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informed that many large navigable rivers discharge their waters into it, far above it, and that there are many numerous nations settled on them.

The Sioux, or Mandowessies, who frequent the country between the north bank of the Missouri and Mississippi, are a great impediment to trade and navigation. They endeavour to prevent all communication with the nations dwelling high up the Missouri, to deprive them of ammunition and arms, and thus keep them subservient to themselves. In the winter they are chiefly on the banks of the Missouri, and massacre all who fall into their hands.

There are a number of nations at a distance from the banks of the Missouri, to the north and south, concerning whom but little information has been received. Returning to the Mississippi, and ascending it from the Missouri, about 75 leagues above the mouth of the latter, the river Moingona, or Riviere de Moine, enters the Mississippi on the west side; and on it are situated the Ayoas, a nation originally from the Missouri, speaking the language of the Otachatas. It consisted of 200 warriors before the small-pox lately raged among them.

The Saes and Renards dwell on the Mississippi, about 300 leagues above St. Louis, and frequently trade with it. They live together, and consisted of 500 warriors: their chief trade is with Michilimakinac, and they have always been peaceable and friendly.

The other nations on the Mississippi higher up, are but little known to us. The nations of the Missouri, though cruel, treacherous, and insolent, may doubtless be kept in order by the United States if proper regulations are adopted with respect to them.

It is said that no treaties have been entered into by Spain with the Indian nations westward of the Mississippi, and that its treaties with the Creeks, Choctaws, &c., are in effect superceded by our treaty with that power of the 27th October, 1795.

Of Lands and Titles.- The lands are held in some instances by grants from the crown, but mostly from the colonial government. Perhaps not one-quarter part of the lands granted in Louisiana are held by complete titles; and of the remainder a considerable part depends upon a written permission of a commandant. Not a small proportion is held by occupancy with a single verbal permission of the officer last mentioned.

This

practice has always been countenanced by the Spanish government, in order that poor men, when they found themselves a little at ease, might, at their own conveniencey, apply for and obtain complete titles. In the mean time such imperfect rights were suffered by the government to descend by inheritance, and even to be transferred by private contract. When requisite, they have been seized by judicial authority, and sold for the payment of debts.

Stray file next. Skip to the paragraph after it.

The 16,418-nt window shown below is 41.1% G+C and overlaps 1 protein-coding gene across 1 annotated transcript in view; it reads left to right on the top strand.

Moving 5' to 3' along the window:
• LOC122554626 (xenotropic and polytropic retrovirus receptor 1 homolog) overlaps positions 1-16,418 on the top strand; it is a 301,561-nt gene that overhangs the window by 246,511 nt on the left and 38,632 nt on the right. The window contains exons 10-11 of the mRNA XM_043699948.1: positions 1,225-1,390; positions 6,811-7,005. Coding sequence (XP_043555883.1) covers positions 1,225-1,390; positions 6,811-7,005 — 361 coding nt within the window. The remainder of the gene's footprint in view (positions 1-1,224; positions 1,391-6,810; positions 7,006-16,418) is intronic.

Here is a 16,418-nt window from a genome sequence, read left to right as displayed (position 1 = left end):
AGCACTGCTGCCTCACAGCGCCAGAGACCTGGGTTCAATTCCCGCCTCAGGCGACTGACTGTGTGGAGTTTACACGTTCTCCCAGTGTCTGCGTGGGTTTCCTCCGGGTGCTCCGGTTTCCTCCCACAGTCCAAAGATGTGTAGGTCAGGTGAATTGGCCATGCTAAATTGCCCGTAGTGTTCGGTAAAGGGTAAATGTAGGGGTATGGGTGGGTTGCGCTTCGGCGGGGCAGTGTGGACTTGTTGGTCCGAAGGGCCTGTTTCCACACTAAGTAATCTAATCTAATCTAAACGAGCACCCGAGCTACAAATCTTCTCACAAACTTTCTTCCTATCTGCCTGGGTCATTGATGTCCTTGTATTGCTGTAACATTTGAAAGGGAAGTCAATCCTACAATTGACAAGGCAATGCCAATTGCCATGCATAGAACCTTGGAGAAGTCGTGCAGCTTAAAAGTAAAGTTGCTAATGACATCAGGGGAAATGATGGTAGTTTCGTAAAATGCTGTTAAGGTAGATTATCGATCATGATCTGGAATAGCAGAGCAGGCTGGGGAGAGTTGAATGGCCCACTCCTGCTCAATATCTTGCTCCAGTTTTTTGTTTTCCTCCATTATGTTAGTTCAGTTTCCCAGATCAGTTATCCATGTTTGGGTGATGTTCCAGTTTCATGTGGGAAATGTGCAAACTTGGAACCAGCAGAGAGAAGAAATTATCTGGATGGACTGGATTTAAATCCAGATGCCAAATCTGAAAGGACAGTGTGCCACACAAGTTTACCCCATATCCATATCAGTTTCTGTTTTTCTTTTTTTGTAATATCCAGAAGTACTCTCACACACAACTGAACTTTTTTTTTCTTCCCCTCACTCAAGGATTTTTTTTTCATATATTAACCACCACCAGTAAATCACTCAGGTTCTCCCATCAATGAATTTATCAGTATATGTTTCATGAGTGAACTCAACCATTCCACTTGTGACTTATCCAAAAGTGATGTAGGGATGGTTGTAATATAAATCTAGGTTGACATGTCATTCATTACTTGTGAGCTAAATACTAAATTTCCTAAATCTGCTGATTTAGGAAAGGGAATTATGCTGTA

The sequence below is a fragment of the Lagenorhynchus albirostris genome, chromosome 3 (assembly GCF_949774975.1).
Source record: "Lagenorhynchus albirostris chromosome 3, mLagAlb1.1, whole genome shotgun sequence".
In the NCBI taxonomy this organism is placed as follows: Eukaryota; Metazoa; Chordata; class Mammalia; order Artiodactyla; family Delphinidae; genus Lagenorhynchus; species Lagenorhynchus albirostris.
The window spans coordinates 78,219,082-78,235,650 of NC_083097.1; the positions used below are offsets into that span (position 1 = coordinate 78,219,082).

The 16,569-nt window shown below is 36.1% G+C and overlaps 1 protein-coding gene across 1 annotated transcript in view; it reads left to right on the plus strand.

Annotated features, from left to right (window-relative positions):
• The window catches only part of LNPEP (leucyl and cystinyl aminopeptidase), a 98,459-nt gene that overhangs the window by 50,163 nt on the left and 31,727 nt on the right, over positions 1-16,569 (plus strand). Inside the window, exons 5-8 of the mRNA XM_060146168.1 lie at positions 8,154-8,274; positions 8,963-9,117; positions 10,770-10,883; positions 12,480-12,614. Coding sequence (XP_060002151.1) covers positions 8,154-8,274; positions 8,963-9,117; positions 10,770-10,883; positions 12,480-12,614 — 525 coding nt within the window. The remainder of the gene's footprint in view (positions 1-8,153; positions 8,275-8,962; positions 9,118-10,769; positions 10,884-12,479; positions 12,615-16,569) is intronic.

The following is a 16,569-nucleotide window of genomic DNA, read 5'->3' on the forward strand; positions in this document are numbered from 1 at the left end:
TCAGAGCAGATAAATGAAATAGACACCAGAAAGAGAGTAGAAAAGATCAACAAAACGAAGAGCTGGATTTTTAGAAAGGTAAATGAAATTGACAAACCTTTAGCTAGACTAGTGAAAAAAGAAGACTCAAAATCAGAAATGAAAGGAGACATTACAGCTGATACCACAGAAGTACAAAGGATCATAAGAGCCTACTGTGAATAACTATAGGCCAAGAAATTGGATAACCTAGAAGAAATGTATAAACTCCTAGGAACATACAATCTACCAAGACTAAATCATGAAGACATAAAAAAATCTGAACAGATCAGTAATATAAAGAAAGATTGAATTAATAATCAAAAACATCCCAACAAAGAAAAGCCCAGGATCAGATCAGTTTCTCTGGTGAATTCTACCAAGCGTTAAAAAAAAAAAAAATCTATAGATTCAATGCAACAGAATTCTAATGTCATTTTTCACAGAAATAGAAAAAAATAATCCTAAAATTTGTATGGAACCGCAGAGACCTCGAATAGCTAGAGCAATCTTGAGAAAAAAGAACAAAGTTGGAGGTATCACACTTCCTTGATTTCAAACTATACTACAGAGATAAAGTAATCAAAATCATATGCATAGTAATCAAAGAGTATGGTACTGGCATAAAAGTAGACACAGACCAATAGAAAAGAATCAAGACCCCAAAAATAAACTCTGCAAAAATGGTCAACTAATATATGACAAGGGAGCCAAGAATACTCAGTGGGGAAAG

Until within a few years the governor of Upper Louisiana was authorized to make surveys of any extent. In the exercise of this discretionary power, some abuses were committed; a few small monopolies were created. About three years ago he was restricted in this branch of his duty, since which he has been only authorised to make surveys to emigrants in the following manner: two hundred acres for each man and wife, fifty acres for each child, and twenty acres for each slave. Hence the quantity of land allowed to settlers depended on the number in each family; and for this quantity of land they paid no more than the expense of survey. These surveys were necessary to entitle the settlers to grants; and the governor, and after him the intendant at New-Orleans, was alone authorised to execute grants on the receipt of the surveys from the settlers. The administration of the landoffice is at present under the care of the intendant of the province.

There are no feudal rights nor noblesse.

It is impossible to ascertain the quantity of lands granted, without calling on the claimants to exhibit their titles. The registry being incomplete, and the maps made by the different surveyors-general having been burnt in the fires of NewOrleans of 1788 and 1794, no estimate has been obtained.

All the lands on both sides of the Mississippi from the distance of sixteen leagues below New-Orleans to Baton-Rouge are granted to the depth of forty acres, or near half a league, which is the usual depth of all grants. Some have double and triple grants, that is to say, they have twice or thrice forty acres in depth; and others have grants extending from the Mississippi to the sea or the lakes behind them. In other parts of the country the people, being generally settled on the banks of creeks or rivers, have a front of from six to forty acres, and the grant almost invariably expresses a depth of forty acres. All the lands ungranted in the island of New

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Orleans or on the opposite bank of the Mississippi are sunken, inundated, and at present unfit for cultivation, but may, in part, be reclaimed at a future day by efforts of the rich and enterprising.

Cultivation of Sugar.— The sugar-cane may be cultivated between the river Iberville and the city, on both sides of the river, and as far back as the swamps. Below the city, however, the lands decline so rapidly that beyond fifteen miles the soil is not well adapted to it. Above the Iberville the cane would be affected by the cold, and its produce would therefore be uncertain. Within these limits the best planters admit that one-quarter of the cultivated lands of any considerable plantation may be planted in cane, one-quarter left in pasture, and the remaining half employed for provisions, &c., and a reserve for a change of crops. One Parisian arpent of one hundred and eighty feet square may be expected to produce, on an average, twelve hundred weight of sugar and fifty gallons of

rum.